The State, Mental Health, and Jared Lee Loughner

Following a psychiatrist’s newspaper diagnosis of paranoid schizophrenia soon after the Tucson shooting, I guess Jared Lee Loughner has his defense.

Insanity is the only supposed “sickness” I know of that has been legislated. While the line between church and state was clearly demarcated by our forebears, the line between medicine and law has been crossed time and again in that branch of law known as Mental Health Law.

The American Psychiatric Association and the American Academy of Psychiatry and The Law have become involved in the Tuscon shooting case. The story, as printed in The Sacramento Bee, bears the headline, Groups ask to voice views on meds in Loughner case.

A decision was made in the Missouri prison facility where he is held to forcibly drug Jared Lee Loughner. An appeals court temporarily halted this forced drugging, but prison officials decided his condition had deteriorated, and the drugging resumed. The court in turn lifted its ban on his forced drugging.

The American Psychiatric Association and the American Academy of Psychiatry and The Law made a request to become a party in the case as the 9th U.S. Circuit Court of Appeals considers whether the decision to forcibly medicate Jared Lee Loughner with psychotropic drugs can be made by prison officials or a judge.

Don’t be fooled, this move is about defending the power and status of psychiatry, and it is not about seeing that justice is served, or that mental health is attained. As the article explains, psychiatry associations have done the same sort of thing in other cases.

The psychiatric groups say in their friend-of-the-court brief that the decision to treat dangerous patients should be made by those who have custody of them, not by a judge who lacks the background to make appropriate treatment decisions.

I would imagine that they would say the same thing about a jury were a jury to sit in judgment over his “mental health”. Unless, of course, it was a jury of psychiatrists. Let’s see…”appropriate treatment decisions”, in shrink-speak that usually means forced drugging, doesn’t it?

They also say requiring a prison to seek court approval for such medications is likely to delay treatment and prolong patients’ risks to themselves or others.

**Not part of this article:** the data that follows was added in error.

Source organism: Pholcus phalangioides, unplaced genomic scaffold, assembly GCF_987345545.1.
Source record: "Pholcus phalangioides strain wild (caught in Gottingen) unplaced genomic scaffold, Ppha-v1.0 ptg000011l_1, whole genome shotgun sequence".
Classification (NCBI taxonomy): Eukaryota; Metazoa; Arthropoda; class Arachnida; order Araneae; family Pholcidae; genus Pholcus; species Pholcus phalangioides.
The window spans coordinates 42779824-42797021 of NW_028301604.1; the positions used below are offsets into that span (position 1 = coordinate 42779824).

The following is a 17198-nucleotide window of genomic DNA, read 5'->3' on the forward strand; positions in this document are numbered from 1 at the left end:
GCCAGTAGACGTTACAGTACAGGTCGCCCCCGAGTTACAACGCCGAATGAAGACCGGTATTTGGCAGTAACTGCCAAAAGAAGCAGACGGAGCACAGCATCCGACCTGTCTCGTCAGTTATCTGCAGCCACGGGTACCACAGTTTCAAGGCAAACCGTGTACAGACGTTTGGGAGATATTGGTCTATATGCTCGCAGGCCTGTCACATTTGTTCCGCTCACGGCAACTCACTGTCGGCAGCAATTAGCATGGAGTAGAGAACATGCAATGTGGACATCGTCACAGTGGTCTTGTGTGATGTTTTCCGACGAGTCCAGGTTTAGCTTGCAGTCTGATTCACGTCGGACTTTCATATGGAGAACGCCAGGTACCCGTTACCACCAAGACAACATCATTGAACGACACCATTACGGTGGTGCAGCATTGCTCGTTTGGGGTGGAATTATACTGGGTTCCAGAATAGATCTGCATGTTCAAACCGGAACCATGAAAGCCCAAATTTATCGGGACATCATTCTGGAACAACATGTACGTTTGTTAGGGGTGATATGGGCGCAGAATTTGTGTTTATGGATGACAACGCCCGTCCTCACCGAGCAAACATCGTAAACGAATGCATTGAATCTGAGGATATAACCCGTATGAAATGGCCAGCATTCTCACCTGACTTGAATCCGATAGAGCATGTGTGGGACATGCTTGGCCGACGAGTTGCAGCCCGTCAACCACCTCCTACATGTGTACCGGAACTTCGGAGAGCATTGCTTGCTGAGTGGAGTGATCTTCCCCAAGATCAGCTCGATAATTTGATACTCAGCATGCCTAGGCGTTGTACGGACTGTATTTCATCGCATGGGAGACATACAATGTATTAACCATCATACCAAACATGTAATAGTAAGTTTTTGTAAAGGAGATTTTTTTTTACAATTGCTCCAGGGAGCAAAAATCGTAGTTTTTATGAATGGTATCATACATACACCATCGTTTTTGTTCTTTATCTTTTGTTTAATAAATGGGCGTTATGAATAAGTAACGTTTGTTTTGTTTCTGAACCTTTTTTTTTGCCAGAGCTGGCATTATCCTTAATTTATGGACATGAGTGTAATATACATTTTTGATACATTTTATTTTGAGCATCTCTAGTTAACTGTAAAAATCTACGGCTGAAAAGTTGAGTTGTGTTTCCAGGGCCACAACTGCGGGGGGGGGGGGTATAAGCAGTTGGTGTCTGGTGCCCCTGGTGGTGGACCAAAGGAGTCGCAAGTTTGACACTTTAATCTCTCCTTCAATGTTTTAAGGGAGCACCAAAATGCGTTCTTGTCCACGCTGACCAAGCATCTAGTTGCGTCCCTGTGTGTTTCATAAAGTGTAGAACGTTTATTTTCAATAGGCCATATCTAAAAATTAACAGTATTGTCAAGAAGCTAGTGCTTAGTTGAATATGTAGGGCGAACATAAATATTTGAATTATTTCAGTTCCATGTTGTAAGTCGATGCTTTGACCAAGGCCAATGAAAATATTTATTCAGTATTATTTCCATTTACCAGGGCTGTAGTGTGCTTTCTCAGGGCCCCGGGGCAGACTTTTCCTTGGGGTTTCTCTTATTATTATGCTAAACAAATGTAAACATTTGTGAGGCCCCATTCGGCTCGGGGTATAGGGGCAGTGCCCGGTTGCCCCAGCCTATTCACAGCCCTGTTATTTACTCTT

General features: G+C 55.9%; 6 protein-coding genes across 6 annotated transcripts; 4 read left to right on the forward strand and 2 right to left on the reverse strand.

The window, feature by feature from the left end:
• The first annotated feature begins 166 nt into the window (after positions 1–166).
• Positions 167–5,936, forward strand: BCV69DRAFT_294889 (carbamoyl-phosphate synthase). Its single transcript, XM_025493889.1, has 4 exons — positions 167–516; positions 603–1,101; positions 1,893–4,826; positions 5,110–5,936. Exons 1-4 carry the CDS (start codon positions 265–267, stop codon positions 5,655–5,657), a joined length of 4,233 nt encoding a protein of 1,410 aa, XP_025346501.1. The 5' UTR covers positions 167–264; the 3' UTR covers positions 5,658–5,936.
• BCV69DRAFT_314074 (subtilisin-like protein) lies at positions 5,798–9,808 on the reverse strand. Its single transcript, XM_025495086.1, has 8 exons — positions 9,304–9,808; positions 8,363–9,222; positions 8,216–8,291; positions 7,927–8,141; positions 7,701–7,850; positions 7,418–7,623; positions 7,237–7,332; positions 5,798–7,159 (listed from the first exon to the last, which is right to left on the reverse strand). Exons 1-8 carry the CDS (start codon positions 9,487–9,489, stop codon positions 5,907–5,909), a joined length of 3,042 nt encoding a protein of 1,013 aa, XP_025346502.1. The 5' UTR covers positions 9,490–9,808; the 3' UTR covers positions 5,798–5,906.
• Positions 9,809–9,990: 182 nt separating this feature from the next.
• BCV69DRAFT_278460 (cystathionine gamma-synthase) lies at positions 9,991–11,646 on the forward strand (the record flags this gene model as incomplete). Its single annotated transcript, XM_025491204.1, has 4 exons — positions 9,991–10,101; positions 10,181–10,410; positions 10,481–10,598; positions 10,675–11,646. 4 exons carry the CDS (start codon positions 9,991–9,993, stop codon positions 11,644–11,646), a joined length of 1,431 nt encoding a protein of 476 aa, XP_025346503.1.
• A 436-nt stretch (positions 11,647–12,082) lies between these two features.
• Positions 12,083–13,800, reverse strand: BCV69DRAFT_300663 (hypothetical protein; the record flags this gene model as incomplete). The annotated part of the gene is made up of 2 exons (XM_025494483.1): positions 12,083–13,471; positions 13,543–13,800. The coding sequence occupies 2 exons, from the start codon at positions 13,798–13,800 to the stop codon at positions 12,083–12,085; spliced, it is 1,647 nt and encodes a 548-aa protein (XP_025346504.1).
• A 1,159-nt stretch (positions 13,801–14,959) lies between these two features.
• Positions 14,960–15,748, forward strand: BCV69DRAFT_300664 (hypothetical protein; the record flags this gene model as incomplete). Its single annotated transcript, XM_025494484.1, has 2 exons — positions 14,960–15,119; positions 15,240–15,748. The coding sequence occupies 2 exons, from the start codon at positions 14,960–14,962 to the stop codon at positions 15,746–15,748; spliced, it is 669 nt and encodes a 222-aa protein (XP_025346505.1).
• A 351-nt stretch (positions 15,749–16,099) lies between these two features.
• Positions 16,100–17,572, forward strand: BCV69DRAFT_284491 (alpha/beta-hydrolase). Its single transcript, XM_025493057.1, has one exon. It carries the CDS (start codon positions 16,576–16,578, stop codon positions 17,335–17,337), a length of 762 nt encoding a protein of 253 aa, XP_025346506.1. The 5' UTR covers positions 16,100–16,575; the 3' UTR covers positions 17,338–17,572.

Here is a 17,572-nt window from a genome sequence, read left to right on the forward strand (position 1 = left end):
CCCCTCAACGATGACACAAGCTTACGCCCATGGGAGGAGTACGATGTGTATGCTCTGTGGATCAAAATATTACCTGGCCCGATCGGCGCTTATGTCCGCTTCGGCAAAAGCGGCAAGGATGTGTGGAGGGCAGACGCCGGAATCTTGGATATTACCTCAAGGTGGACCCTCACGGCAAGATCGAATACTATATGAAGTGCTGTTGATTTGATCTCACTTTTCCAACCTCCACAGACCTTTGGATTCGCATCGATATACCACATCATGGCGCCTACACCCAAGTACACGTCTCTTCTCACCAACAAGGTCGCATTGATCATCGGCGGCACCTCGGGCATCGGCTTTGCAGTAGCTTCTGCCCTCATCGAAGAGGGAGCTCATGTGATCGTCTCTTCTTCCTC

Right, as if it didn’t have anything to do with restoring the patient/suspect’s competency to stand trial. We know what psychiatrists say, the psychiatric way is the only and the best way. They’re very invested in it, to say the least.

My view is that nobody should ever be forcibly drugged against his or her will and wishes even in the federal penitentiary system. Drug treatment has been proven effective, if that, only in the short run. In the long run you have really bad outcomes, and it is likely to do more harm than good. The range of the damage caused by this legislated “treatment” extends well beyond the case of Jared Lee Loughner himself. There are many, many other people who are apt to be damaged as long as this type of treatment is standard.

I suppose the question that remains is which course of action will get him to trial sooner, psychotropic drugs or no psychotropic drugs, and does it really matter, so long as he is in treatment/custody. So long as he is kept off the street and away from firearms, there is no need to dose him up, too, is there? If he dies before he gets to trial, so be it.

Another thing, I’m not in favor of the use of the “mental illness” excuse for escaping justice in serious violent crimes, especially murder, and most especially multiple murder. “Mental illness” is not a reason. Insanity should not be allowed to serve as a defense in trials involving such crimes. Regardless of a person’s mental state at the time of the crime, ultimately he or she needs to, just like the rest of us, account for his or her actions.

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